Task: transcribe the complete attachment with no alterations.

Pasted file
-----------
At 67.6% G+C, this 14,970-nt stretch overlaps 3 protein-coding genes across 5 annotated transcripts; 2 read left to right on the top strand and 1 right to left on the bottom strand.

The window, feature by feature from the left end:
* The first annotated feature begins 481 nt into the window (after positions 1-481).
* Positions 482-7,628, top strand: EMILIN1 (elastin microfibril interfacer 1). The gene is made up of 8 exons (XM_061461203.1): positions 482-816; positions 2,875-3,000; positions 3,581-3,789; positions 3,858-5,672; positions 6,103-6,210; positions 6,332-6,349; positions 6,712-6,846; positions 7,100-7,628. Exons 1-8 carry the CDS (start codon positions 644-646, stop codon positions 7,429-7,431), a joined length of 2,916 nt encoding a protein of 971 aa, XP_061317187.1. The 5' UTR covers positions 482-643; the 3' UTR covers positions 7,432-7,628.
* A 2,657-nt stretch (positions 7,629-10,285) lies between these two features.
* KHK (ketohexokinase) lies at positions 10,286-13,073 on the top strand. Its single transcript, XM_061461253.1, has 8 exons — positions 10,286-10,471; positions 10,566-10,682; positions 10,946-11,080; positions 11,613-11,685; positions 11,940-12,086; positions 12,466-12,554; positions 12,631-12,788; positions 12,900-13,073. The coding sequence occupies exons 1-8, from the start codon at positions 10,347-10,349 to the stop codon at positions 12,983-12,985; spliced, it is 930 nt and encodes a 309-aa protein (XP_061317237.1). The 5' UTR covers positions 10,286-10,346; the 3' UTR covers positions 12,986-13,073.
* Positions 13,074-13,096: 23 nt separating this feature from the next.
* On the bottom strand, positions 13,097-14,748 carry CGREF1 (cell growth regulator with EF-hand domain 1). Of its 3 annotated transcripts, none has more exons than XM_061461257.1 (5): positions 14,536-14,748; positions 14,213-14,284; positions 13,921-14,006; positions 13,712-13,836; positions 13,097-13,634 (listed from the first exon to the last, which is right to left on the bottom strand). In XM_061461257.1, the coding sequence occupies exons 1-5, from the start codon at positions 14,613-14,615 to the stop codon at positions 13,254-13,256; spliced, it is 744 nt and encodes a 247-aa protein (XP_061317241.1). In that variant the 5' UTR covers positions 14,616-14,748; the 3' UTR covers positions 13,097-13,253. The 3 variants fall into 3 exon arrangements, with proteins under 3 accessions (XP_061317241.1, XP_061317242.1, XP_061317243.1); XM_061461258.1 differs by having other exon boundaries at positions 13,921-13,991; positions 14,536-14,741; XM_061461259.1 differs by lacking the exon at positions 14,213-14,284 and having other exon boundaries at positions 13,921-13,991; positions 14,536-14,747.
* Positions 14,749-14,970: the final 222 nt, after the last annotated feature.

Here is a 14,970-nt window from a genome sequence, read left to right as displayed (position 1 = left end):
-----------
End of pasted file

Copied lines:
At 67.6% G+C, this 14,970-nt stretch overlaps 3 protein-coding genes across 5 annotated transcripts; 2 read left to right on the top strand and 1 right to left on the bottom strand.

The window, feature by feature from the left end:
* The first annotated feature begins 481 nt into the window (after positions 1-481).
* Positions 482-7,628, top strand: EMILIN1 (elastin microfibril interfacer 1). The gene is made up of 8 exons (XM_061461203.1): positions 482-816; positions 2,875-3,000; positions 3,581-3,789; positions 3,858-5,672; positions 6,103-6,210; positions 6,332-6,349; positions 6,712-6,846; positions 7,100-7,628. Exons 1-8 carry the CDS (start codon positions 644-646, stop codon positions 7,429-7,431), a joined length of 2,916 nt encoding a protein of 971 aa, XP_061317187.1. The 5' UTR covers positions 482-643; the 3' UTR covers positions 7,432-7,628.
* A 2,657-nt stretch (positions 7,629-10,285) lies between these two features.
* KHK (ketohexokinase) lies at positions 10,286-13,073 on the top strand. Its single transcript, XM_061461253.1, has 8 exons — positions 10,286-10,471; positions 10,566-10,682; positions 10,946-11,080; positions 11,613-11,685; positions 11,940-12,086; positions 12,466-12,554; positions 12,631-12,788; positions 12,900-13,073. The coding sequence occupies exons 1-8, from the start codon at positions 10,347-10,349 to the stop codon at positions 12,983-12,985; spliced, it is 930 nt and encodes a 309-aa protein (XP_061317237.1). The 5' UTR covers positions 10,286-10,346; the 3' UTR covers positions 12,986-13,073.
* Positions 13,074-13,096: 23 nt separating this feature from the next.
* On the bottom strand, positions 13,097-14,748 carry CGREF1 (cell growth regulator with EF-hand domain 1). Of its 3 annotated transcripts, none has more exons than XM_061461257.1 (5): positions 14,536-14,748; positions 14,213-14,284; positions 13,921-14,006; positions 13,712-13,836; positions 13,097-13,634 (listed from the first exon to the last, which is right to left on the bottom strand). In XM_061461257.1, the coding sequence occupies exons 1-5, from the start codon at positions 14,613-14,615 to the stop codon at positions 13,254-13,256; spliced, it is 744 nt and encodes a 247-aa protein (XP_061317241.1). In that variant the 5' UTR covers positions 14,616-14,748; the 3' UTR covers positions 13,097-13,253. The 3 variants fall into 3 exon arrangements, with proteins under 3 accessions (XP_061317241.1, XP_061317242.1, XP_061317243.1); XM_061461258.1 differs by having other exon boundaries at positions 13,921-13,991; positions 14,536-14,741; XM_061461259.1 differs by lacking the exon at positions 14,213-14,284 and having other exon boundaries at positions 13,921-13,991; positions 14,536-14,747.
* Positions 14,749-14,970: the final 222 nt, after the last annotated feature.

Here is a 14,970-nt window from a genome sequence, read left to right as displayed (position 1 = left end):